The little preschool-age girl, living on the farm with her siblings and parents, lived in constant fear of going outside to play. The reason for her terror? Their male goose (called a gander for those who are not up to snuff on geese) thought it great fun to chase the child whenever she dared to step outside. The louder she screamed and ran away, the more he delighted in the chase, wings flapping and honking stridently with every step.
Older siblings had attempted to encourage her, but nothing worked. She learned to ‘prefer’ to play with her dolls in the house, while all the other kids rode bicycles, walked on stilts, and played tag. Finally, one evening her dad, who was usually in the fields till dark and therefore never heard the loud racket of honking gander and screaming child, was told about the problem. So, the next morning he asked her to go outside to do a small chore for him. When she refused and nervously admitted her fear, he did like everyone else before him…he attempted to convince her that the goose was just a bully having fun. Needless to say, the girl didn’t buy into his explanation.
So he proceeded to do something about it.
He took a large butcher knife out of the kitchen drawer and placed it in her tiny hand. He then told her to “Go outside and when that goose starts chasing you, just chop off his head.” I can only imagine the horrified reaction from the mom, who nevertheless never said a word of protest.
And yes, I can hear the gasps of horror from parents who are reading this. Your reaction is like many of us, “He put a huge sharp knife in a toddler’s hand and told her to CHASE a goose with it??!! That’s crazy, didn’t he realize the danger to that little girl?” Probably. But he also had seen in her eyes the actual terror she was living under. And he evidently decided that it was worth the risk, to rid her of the fear that kept her inside day after day after day.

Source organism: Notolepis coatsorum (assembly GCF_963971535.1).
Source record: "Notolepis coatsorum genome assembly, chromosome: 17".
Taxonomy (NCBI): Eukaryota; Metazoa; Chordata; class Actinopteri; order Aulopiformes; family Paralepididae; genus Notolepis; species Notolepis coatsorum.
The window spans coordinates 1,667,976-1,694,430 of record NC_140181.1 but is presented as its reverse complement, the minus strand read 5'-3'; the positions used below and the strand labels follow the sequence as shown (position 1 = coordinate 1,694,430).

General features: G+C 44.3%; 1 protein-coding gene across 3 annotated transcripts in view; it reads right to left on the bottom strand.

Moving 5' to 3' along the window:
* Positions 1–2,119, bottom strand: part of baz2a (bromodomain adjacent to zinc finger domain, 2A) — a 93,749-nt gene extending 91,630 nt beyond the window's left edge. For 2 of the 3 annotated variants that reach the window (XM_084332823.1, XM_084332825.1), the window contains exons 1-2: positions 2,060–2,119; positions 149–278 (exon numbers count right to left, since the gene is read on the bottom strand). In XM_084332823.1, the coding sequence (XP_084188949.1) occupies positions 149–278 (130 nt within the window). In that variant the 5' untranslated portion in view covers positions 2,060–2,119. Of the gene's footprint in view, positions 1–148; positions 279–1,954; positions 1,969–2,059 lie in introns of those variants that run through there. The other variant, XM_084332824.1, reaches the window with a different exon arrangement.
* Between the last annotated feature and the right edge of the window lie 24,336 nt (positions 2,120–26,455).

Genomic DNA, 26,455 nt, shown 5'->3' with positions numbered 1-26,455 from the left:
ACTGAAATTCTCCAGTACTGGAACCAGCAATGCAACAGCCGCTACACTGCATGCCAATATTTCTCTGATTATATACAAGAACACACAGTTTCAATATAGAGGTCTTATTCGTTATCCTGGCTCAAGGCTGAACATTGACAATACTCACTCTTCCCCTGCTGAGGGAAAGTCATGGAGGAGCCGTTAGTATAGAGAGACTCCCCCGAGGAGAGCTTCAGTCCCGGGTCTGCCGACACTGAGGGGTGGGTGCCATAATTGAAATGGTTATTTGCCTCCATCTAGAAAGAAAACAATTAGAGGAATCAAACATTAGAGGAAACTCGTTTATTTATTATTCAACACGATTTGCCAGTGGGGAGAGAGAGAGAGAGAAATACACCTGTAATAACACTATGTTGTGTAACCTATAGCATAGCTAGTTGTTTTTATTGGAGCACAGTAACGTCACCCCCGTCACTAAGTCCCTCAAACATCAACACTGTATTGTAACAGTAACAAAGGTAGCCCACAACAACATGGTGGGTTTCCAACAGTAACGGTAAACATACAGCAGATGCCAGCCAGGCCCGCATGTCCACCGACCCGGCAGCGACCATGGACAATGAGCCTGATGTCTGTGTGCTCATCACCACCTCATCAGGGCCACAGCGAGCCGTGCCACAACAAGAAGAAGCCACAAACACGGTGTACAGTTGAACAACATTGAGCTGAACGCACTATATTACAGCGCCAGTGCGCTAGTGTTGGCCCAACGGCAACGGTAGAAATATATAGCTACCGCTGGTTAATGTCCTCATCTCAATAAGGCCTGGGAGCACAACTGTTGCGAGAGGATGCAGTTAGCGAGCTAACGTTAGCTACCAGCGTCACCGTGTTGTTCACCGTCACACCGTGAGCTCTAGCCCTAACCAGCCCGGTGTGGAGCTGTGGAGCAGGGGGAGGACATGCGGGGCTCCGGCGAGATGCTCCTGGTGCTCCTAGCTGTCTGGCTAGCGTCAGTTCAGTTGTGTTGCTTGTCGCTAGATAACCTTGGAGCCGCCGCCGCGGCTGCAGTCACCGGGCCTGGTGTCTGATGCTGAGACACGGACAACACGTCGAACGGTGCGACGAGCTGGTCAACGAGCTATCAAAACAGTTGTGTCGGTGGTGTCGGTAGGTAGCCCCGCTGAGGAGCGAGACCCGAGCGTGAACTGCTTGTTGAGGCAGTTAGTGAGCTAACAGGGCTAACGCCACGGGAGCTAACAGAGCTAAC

As the now-all-grownup-version of that baby girl, I still remember what happened that fateful day. Grasping that weapon of power in my little hand, I fearfully opened the kitchen door and moved cautiously onto the porch. Immediately, just like he did every time before, the gander knew it was Play Time! He came flapping as quickly as possible, honking his threats with every step.
I was still terribly frightened, but I had to obey my dad. I held that enormous knife in front of me and tentatively took a step toward the onslaught. Of course, we all know what happened next. The bully sensed the change in his favorite game and stopped, then turned to high-tail it away to safer ground behind the lilac bush.
Remember folks, face that threat head-on, ‘cuz usually, it can’t be as bad as living in fear.
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